Johnson & Johnson and Tylenol were faced with a rather huge dilemma after the crisis. The situation they were in was pretty bad, as they had to pick up after the whole scare and find a way to deal with all the tamperings while mending their customer relationship and their company reputation. Biggest challenge of all was to redeem their most profitable product, Tylenol, back to their users. Most marketers almost completely had no faith in their company as they were already in a deep slump from the incident because the public would always question whether or not their products were safe to use.
How did Johnson & Johnson deal with the crisis?
All the marketers’ doubts were proved wrong, as Tylenol is still one of the top selling over the counter pain reliever drugs in the country. The way that J & J handled the crisis was considered to be one of the best in all public relations history by the experts. There were two phases involved in this process. The first was how they actually handled the crisis, and the second step was the PR plan. Phase two’s planning began almost immediately as the first was put into effect.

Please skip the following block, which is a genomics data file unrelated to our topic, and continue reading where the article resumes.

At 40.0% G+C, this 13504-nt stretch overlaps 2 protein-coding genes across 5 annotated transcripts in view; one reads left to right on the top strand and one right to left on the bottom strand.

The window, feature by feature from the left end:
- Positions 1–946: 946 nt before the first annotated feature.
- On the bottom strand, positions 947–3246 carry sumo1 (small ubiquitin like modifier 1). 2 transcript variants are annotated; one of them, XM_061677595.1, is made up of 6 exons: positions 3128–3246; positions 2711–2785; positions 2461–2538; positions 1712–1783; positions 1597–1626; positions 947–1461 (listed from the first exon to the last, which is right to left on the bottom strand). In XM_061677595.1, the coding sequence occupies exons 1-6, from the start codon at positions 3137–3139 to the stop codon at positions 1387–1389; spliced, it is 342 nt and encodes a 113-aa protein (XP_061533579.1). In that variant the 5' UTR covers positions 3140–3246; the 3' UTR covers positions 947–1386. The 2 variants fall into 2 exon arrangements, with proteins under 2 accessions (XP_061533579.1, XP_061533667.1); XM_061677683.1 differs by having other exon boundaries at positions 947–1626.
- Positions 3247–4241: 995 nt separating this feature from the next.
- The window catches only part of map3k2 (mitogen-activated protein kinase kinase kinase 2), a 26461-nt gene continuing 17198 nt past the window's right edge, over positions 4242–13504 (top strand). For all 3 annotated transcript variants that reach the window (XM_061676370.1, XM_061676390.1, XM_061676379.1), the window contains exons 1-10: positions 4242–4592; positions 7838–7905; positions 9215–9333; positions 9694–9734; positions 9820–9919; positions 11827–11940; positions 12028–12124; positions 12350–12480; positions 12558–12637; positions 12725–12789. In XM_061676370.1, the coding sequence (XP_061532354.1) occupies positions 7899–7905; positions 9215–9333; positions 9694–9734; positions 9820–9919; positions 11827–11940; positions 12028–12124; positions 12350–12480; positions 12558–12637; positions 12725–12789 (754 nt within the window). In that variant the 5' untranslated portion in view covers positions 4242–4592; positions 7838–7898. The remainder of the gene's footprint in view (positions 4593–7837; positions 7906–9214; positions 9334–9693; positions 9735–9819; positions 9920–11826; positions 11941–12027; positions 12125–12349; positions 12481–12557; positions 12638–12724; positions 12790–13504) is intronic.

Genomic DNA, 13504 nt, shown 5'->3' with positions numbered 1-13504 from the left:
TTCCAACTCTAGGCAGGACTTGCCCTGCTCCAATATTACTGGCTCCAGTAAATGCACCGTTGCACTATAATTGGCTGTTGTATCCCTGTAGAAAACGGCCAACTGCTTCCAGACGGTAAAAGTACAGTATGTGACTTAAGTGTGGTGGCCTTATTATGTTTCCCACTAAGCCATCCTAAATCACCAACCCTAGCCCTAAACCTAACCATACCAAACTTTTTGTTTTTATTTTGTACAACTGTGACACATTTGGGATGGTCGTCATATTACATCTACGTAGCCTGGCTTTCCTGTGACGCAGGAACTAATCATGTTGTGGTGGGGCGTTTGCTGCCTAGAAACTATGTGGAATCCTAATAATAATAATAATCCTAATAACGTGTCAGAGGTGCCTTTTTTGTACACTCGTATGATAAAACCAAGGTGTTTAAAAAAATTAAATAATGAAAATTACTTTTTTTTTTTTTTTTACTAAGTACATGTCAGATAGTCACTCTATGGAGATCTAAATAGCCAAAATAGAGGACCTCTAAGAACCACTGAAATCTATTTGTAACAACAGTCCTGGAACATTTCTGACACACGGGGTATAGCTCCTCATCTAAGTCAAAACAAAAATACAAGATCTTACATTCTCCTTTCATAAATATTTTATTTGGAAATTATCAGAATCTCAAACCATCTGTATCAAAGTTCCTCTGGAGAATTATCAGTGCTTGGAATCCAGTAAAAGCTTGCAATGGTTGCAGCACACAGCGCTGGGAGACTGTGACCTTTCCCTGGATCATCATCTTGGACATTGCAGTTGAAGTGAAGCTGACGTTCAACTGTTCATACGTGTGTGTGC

Phase 1: Putting customers first
After the discovery of all the deaths in Chicago, Johnson & Johnson’s very first top priority was to put the safety of their customers first above their loss of profits and company’s financial standings. They immediately sent warnings out across the country to not intake any Tylenol product until a resolution was concluded. J & J stopped all advertising and production of Tylenol and recalled around 31 million bottles retailing over 100 millions of dollar. This was actually unusual for such a large company to do this when faced with a crisis; typically, they would damage their reputation even more by putting the company first.